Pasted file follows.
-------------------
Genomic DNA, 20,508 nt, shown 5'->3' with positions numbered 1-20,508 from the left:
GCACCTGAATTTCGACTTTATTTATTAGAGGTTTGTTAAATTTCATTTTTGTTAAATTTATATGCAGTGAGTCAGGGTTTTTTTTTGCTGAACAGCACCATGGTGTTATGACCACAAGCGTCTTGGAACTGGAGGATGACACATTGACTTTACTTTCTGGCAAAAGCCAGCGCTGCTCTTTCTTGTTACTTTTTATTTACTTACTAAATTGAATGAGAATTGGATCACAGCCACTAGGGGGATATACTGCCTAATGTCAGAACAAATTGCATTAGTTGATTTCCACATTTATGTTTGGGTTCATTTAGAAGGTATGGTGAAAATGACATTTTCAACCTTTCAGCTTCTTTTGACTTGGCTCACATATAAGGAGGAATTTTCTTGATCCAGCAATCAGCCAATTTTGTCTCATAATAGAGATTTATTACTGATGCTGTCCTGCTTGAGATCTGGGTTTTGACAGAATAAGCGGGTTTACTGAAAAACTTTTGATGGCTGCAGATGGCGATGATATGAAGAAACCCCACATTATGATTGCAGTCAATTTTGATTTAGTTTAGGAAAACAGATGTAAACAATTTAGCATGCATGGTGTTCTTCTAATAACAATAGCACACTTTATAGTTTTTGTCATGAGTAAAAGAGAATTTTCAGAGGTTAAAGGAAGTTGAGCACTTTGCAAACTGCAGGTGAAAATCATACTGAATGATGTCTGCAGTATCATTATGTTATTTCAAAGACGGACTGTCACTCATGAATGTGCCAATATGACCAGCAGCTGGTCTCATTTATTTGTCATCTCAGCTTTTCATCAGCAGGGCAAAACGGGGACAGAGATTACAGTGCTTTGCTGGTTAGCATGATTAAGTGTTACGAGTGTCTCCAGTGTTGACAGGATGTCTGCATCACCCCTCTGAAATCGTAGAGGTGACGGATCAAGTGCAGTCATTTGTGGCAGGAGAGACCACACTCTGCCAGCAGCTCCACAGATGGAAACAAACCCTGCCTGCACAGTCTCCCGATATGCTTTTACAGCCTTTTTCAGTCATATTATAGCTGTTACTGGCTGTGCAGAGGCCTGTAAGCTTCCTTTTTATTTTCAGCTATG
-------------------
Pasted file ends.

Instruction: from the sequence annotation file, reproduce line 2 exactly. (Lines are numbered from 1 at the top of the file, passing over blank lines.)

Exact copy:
GCACCTGAATTTCGACTTTATTTATTAGAGGTTTGTTAAATTTCATTTTTGTTAAATTTATATGCAGTGAGTCAGGGTTTTTTTTTGCTGAACAGCACCATGGTGTTATGACCACAAGCGTCTTGGAACTGGAGGATGACACATTGACTTTACTTTCTGGCAAAAGCCAGCGCTGCTCTTTCTTGTTACTTTTTATTTACTTACTAAATTGAATGAGAATTGGATCACAGCCACTAGGGGGATATACTGCCTAATGTCAGAACAAATTGCATTAGTTGATTTCCACATTTATGTTTGGGTTCATTTAGAAGGTATGGTGAAAATGACATTTTCAACCTTTCAGCTTCTTTTGACTTGGCTCACATATAAGGAGGAATTTTCTTGATCCAGCAATCAGCCAATTTTGTCTCATAATAGAGATTTATTACTGATGCTGTCCTGCTTGAGATCTGGGTTTTGACAGAATAAGCGGGTTTACTGAAAAACTTTTGATGGCTGCAGATGGCGATGATATGAAGAAACCCCACATTATGATTGCAGTCAATTTTGATTTAGTTTAGGAAAACAGATGTAAACAATTTAGCATGCATGGTGTTCTTCTAATAACAATAGCACACTTTATAGTTTTTGTCATGAGTAAAAGAGAATTTTCAGAGGTTAAAGGAAGTTGAGCACTTTGCAAACTGCAGGTGAAAATCATACTGAATGATGTCTGCAGTATCATTATGTTATTTCAAAGACGGACTGTCACTCATGAATGTGCCAATATGACCAGCAGCTGGTCTCATTTATTTGTCATCTCAGCTTTTCATCAGCAGGGCAAAACGGGGACAGAGATTACAGTGCTTTGCTGGTTAGCATGATTAAGTGTTACGAGTGTCTCCAGTGTTGACAGGATGTCTGCATCACCCCTCTGAAATCGTAGAGGTGACGGATCAAGTGCAGTCATTTGTGGCAGGAGAGACCACACTCTGCCAGCAGCTCCACAGATGGAAACAAACCCTGCCTGCACAGTCTCCCGATATGCTTTTACAGCCTTTTTCAGTCATATTATAGCTGTTACTGGCTGTGCAGAGGCCTGTAAGCTTCCTTTTTATTTTCAGCTATG